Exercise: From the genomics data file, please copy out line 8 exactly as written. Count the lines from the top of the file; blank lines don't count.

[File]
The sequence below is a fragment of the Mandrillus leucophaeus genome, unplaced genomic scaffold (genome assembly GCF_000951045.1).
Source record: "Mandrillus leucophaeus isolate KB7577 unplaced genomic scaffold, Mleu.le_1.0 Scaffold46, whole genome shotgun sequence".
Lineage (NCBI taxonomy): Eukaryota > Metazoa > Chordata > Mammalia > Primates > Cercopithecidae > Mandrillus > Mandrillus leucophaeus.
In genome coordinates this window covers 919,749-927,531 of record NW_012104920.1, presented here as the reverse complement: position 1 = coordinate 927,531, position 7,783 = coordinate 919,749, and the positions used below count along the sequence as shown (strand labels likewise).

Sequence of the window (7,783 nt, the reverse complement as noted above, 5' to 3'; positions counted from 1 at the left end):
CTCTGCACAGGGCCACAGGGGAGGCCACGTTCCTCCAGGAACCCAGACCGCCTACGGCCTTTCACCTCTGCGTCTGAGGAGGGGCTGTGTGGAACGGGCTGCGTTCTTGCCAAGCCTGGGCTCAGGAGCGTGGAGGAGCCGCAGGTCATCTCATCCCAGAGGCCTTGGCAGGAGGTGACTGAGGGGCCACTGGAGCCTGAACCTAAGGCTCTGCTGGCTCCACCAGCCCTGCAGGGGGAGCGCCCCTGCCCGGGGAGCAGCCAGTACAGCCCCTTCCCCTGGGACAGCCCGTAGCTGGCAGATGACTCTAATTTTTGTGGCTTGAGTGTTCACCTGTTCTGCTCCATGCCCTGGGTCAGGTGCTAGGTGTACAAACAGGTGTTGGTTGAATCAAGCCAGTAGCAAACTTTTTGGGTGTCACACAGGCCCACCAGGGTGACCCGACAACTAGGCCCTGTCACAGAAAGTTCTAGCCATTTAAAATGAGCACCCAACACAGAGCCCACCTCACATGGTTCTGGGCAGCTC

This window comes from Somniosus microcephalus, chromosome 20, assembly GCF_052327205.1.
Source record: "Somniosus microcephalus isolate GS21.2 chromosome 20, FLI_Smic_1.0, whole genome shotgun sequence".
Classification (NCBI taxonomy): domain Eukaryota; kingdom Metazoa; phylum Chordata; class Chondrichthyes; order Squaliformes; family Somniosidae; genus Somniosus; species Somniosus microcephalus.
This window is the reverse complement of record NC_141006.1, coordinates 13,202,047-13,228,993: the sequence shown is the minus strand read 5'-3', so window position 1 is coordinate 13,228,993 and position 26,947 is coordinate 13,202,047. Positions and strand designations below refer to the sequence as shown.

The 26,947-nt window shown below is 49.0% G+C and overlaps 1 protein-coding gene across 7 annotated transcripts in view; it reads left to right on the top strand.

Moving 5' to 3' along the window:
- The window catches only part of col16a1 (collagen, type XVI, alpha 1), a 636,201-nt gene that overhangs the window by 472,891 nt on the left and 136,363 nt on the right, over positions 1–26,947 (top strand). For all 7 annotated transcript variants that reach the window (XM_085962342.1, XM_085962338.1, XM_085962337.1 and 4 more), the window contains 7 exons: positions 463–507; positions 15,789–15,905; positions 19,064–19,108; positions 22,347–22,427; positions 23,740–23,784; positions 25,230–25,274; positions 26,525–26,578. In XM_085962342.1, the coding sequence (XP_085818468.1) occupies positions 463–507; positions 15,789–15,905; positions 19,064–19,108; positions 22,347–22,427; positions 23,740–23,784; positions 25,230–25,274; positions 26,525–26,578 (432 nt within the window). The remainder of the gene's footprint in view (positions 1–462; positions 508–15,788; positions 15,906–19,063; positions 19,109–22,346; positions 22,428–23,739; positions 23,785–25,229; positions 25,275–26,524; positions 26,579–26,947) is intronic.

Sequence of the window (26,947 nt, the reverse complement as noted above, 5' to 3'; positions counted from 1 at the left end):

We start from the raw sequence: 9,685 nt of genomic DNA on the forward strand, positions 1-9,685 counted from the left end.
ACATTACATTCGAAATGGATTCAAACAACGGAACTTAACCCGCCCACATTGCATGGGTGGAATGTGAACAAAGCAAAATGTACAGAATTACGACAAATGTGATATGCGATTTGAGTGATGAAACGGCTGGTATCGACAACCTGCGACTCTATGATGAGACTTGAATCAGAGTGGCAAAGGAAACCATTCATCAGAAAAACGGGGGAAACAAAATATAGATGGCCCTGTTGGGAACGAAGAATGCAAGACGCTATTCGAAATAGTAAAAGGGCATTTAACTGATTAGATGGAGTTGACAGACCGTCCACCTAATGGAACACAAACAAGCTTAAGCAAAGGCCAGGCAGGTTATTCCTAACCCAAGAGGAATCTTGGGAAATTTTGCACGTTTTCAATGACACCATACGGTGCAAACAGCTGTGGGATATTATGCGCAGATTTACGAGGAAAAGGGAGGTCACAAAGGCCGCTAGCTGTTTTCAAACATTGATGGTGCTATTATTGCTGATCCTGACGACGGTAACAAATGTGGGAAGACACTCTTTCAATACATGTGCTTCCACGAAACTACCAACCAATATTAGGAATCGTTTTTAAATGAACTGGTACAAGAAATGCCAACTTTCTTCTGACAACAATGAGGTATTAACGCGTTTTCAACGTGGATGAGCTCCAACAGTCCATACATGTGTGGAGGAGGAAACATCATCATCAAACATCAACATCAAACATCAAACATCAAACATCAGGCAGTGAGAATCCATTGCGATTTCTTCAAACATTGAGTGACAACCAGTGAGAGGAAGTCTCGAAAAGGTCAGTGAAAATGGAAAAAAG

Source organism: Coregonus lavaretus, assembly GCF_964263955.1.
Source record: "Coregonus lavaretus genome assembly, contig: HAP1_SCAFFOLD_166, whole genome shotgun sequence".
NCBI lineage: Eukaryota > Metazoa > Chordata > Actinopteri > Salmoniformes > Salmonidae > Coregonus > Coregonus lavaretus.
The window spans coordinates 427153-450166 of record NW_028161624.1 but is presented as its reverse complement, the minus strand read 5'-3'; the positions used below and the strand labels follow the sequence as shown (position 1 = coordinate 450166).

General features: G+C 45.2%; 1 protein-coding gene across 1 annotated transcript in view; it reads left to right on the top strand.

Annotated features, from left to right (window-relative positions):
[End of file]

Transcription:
Source record: "Somniosus microcephalus isolate GS21.2 chromosome 20, FLI_Smic_1.0, whole genome shotgun sequence".